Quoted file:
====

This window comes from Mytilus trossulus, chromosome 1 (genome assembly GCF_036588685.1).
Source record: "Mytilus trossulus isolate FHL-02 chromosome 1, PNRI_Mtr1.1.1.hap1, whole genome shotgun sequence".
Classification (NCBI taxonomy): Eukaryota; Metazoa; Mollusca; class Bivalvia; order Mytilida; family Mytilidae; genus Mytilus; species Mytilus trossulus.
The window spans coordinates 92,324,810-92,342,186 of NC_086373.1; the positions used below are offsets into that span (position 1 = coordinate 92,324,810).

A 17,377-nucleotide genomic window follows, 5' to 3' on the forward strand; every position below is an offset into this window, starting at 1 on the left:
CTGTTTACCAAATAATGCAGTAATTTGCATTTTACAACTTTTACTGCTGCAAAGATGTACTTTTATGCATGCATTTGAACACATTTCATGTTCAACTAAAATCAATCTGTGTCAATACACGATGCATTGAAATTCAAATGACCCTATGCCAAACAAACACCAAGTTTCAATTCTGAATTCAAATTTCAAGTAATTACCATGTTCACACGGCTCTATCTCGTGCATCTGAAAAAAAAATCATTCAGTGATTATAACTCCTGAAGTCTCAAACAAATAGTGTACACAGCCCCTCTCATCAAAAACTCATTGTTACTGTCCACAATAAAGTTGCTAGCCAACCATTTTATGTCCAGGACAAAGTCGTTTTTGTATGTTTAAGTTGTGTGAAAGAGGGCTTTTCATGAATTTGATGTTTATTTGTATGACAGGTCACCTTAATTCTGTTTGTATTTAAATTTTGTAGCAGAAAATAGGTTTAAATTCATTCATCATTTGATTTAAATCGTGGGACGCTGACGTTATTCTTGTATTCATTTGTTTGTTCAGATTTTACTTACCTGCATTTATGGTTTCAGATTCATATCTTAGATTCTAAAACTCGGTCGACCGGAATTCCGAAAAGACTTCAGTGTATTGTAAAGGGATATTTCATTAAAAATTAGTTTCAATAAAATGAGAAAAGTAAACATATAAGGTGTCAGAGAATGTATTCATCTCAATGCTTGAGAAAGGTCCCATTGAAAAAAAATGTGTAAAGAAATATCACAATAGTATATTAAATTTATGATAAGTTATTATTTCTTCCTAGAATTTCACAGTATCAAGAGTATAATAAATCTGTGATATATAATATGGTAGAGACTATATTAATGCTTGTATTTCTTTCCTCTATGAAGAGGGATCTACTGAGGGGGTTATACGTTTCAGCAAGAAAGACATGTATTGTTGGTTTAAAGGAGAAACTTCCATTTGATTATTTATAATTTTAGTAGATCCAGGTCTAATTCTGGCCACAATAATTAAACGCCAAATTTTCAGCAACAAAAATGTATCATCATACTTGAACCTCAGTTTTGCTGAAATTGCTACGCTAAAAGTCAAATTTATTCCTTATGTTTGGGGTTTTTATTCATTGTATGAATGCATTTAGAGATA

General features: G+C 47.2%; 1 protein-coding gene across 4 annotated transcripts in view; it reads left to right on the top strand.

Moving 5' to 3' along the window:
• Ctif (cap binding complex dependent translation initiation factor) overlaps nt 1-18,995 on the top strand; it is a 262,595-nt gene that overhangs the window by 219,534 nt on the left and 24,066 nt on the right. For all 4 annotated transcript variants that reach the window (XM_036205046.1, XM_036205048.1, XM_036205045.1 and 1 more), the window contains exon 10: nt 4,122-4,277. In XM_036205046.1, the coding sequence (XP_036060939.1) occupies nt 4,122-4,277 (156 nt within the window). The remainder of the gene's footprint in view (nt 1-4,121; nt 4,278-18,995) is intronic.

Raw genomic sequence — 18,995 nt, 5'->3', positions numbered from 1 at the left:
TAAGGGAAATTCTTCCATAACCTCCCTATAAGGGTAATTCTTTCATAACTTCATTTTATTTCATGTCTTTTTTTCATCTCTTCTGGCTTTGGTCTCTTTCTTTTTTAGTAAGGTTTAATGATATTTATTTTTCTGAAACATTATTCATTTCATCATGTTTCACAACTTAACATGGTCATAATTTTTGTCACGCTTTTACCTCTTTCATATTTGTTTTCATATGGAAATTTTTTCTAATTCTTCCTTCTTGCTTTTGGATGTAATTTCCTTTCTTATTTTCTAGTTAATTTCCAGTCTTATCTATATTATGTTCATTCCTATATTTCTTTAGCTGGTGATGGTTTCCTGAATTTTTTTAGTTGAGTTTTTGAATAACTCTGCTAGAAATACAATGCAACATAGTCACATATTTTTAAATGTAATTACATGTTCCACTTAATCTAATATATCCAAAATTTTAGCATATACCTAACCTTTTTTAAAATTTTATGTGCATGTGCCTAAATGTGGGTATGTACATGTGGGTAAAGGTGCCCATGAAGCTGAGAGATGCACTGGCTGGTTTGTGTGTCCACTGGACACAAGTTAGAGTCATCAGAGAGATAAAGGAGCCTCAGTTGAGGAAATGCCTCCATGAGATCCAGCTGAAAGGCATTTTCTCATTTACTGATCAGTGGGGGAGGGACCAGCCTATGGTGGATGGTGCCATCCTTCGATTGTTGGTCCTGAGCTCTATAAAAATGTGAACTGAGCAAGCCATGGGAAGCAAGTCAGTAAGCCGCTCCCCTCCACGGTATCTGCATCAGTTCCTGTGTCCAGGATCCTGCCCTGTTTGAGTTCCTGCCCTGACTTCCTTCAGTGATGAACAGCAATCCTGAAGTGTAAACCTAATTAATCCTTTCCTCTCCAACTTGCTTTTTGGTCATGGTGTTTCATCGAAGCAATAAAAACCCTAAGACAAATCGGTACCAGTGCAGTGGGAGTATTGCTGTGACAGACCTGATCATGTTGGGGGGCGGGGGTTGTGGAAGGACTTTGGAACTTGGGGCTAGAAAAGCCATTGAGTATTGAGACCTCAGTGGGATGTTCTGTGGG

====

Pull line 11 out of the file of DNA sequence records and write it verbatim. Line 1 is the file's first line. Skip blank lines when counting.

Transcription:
TAAGGGAAATTCTTCCATAACCTCCCTATAAGGGTAATTCTTTCATAACTTCATTTTATTTCATGTCTTTTTTTCATCTCTTCTGGCTTTGGTCTCTTTCTTTTTTAGTAAGGTTTAATGATATTTATTTTTCTGAAACATTATTCATTTCATCATGTTTCACAACTTAACATGGTCATAATTTTTGTCACGCTTTTACCTCTTTCATATTTGTTTTCATATGGAAATTTTTTCTAATTCTTCCTTCTTGCTTTTGGATGTAATTTCCTTTCTTATTTTCTAGTTAATTTCCAGTCTTATCTATATTATGTTCATTCCTATATTTCTTTAGCTGGTGATGGTTTCCTGAATTTTTTTAGTTGAGTTTTTGAATAACTCTGCTAGAAATACAATGCAACATAGTCACATATTTTTAAATGTAATTACATGTTCCACTTAATCTAATATATCCAAAATTTTAGCATATACCTAACCTTTTTTAAAATTTTATGTGCATGTGCCTAAATGTGGGTATGTACATGTGGGTAAAGGTGCCCATGAAGCTGAGAGATGCACTGGCTGGTTTGTGTGTCCACTGGACACAAGTTAGAGTCATCAGAGAGATAAAGGAGCCTCAGTTGAGGAAATGCCTCCATGAGATCCAGCTGAAAGGCATTTTCTCATTTACTGATCAGTGGGGGAGGGACCAGCCTATGGTGGATGGTGCCATCCTTCGATTGTTGGTCCTGAGCTCTATAAAAATGTGAACTGAGCAAGCCATGGGAAGCAAGTCAGTAAGCCGCTCCCCTCCACGGTATCTGCATCAGTTCCTGTGTCCAGGATCCTGCCCTGTTTGAGTTCCTGCCCTGACTTCCTTCAGTGATGAACAGCAATCCTGAAGTGTAAACCTAATTAATCCTTTCCTCTCCAACTTGCTTTTTGGTCATGGTGTTTCATCGAAGCAATAAAAACCCTAAGACAAATCGGTACCAGTGCAGTGGGAGTATTGCTGTGACAGACCTGATCATGTTGGGGGGCGGGGGTTGTGGAAGGACTTTGGAACTTGGGGCTAGAAAAGCCATTGAGTATTGAGACCTCAGTGGGATGTTCTGTGGG